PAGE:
This reminds me of Vyacheslav Ivanov’s reflections on the Legion and Sobornost’ as two fundamentally different ways of organizing elements in systems. By the way, here is another curious shift. The article was written during the First World War and contrasts the German “machine mentality” with the Russian Orthodox “organic mentality”. The entire current situation can be interpreted in the spirit of Ivanov’s opposition. In the context of contemporary Russia, which contains within itself the possibility of both paths, this idea is beautifully developed by Pastukhov.
The clash of the two historical myth-models of the Slavic culture, embodied in conflicting political systems, is written today both by regime ideologists who speak of anti-Russia, and by somewhat more educated people who speak of the opposition between the Moscow Rus’, which inherited features of the Horde statehood, and the Lithuanian Rus’, which is closer to the European feudal model. It would be lovely to point out the opposition between the myth of the serpent-bearer (Saint George on the coat of arms of the Moscow principality) and the proto-Christian myth of the suffering deity, but it doesn’t work, at least not at the level of official heraldry (e.g., he Hunt on the coat of arms of the GDL).
What is important now is not a specific analysis of the myths actualizing today, but a general indication of the possibility of interpreting national and more broadly civilizational conflicts as the results of the opposition of the underlying derivative mythologemes – as clashes not only of states but also of their Cultural Heroes.
The post-structuralist, post-colonial, liberal, and post-modern trend in European culture in the twentieth century toward the struggle with mythology, which has its roots in the Enlightenment Project, should be recognized as a failure.
This is not only about the repetition of the unlearned lessons of the 20th century, not only that this monstrous repetition successfully justifies itself with the mythologemes of the day before yesterday.
The Leviathan of totalitarianism not only does not sink but also adopts the techniques of deconstruction. It builds its propaganda on the well-absorbed techniques of postmodern aesthetics.
Ultimately, poststructuralist, postcolonial critique itself can be seen today as a derivative of myth. This means that the weapon capable of defeating the dragon can only be found in the actualization of other alternative-producing mythologies.
In the clash between Slavophiles and Westerners, it is foolish to side with the West: this fight has already been lost more than once. The monster of the empire is successfully reassembling itself, growing new nuclear warheads.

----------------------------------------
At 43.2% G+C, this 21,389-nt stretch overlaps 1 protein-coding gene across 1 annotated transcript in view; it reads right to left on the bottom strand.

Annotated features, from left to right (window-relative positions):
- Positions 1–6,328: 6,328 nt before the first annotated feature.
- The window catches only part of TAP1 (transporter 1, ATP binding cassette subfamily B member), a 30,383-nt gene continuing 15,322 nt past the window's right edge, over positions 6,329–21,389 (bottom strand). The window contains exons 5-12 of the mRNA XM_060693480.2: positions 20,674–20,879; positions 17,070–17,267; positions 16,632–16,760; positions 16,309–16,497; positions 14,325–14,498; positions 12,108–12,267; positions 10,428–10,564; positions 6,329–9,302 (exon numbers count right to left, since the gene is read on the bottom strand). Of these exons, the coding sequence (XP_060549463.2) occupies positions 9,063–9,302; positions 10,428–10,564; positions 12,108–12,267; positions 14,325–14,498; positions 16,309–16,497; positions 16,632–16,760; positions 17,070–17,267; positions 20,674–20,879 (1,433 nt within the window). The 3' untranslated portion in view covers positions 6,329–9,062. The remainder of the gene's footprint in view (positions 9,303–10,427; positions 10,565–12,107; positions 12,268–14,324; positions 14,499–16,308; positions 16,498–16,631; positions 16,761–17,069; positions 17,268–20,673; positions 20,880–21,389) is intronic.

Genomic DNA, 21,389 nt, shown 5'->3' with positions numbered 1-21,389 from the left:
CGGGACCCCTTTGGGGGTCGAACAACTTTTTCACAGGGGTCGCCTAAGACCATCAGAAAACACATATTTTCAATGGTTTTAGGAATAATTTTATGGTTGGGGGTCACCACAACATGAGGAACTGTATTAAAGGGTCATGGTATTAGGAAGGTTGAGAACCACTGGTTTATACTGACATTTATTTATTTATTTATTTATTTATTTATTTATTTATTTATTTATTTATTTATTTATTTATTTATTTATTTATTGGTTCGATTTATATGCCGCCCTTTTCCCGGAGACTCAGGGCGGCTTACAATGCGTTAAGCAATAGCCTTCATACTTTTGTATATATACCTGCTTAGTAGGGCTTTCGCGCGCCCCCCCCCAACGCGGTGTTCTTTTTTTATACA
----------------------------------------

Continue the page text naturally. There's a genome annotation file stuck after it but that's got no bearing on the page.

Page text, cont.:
Weapons that kill it must be sought in its own lair in the realm of the myth.
But rationalism’s fear of mythology, its reluctance to resort to it (or its fear of admitting this reluctance), does not arise out of nothing.
In order not to replace one dragon with another with our own hands, we need to be very clear about the consequences of using one weapon or another.
We have a huge cultural arsenal at our disposal: from ancient Ladoga to Novgorod veche, from Free Ingria to, God forbid, Hyperborea, from Veshyi Oleg to Alexander III, from Peter the Great to Alexander Pushkin, from God-building to God-seeking, from a bathhouse with spiders to the endless expanse.
But in looking at the fatal mistakes made by our culture today, it is important to remember that in the search for cultural heroes and myths, on which the new Russian dream might be built, we should focus not only on their recognizability, marketability, and trendiness but also on what strategies and practices of symbolic capital distribution in the socio-economic hierarchy will turn out to be built on them and their likeness.
Here, however, is already an inaccurate turn of phrase. Myth in this building is more of a capstone than a cornerstone.
The original (in Russian) was published in Syg.ma on April 5, 2022. The English version is published for the first time.
Currently, an associate researcher at the Pushkin House, Gavriil Belyak graduated from the Department of the History of Russian Literature at the Faculty of Philology, St. Petersburg State University, 2016. Research interests: hermeneutics, mythopoetics, myth theory, literary process, digital humanities.
A book of poems in Russian by Victor Enyutin (San Francisco, 1983). Victor Enyutin is a Russian writer, poet, and sociologist who emigrated to the US from the Soviet Union in 1975.
This collection of personal essays by a bi-national Russian/U.S. author offers glimpses into many things Soviet and post-Soviet: the sacred, the profane, the mundane, the little-discussed and the often-overlooked. What was a Soviet school dance like? Did communists go to church? Did communists listen to Donna Summer? If you want to find out, read on!
“Cold War Casual” is a collection of transcribed oral testimony and interviews translated from Russian into English and from English into Russian that delve into the effect of the events and the government propaganda of the Cold War era on regular citizens of countries on both sides of the Iron Curtain.
Julia Wiener was born in the USSR a few years before the Second World War; her youth was spent during the “Thaw” period, and her maturity coincided with the years of “Soviet stagnation”, which, in her case, ended with her emigration to Israel in the early 1970s. Her wartime childhood, her Komsomol-student youth, her subsequent disillusionment, her meetings with well-known writers (Andrei Platonov, Victor Nekrasov, etc.) are described in a humorous style and colorful detail. Julia brings to life colorful characters – from her Moscow communal apartment neighbors to a hippie London lord, or an Arab family, headed by a devotee of classical Russian literature. No less diverse are the landscapes against which the events unfold: the steppes of Kazakhstan, the Garden of Gethsemane, New York, Amsterdam, London.
Julia Wiener’s novels focus on those moments when illusory human existence collapses in the face of true life, be it spiritual purity, love, old age, or death.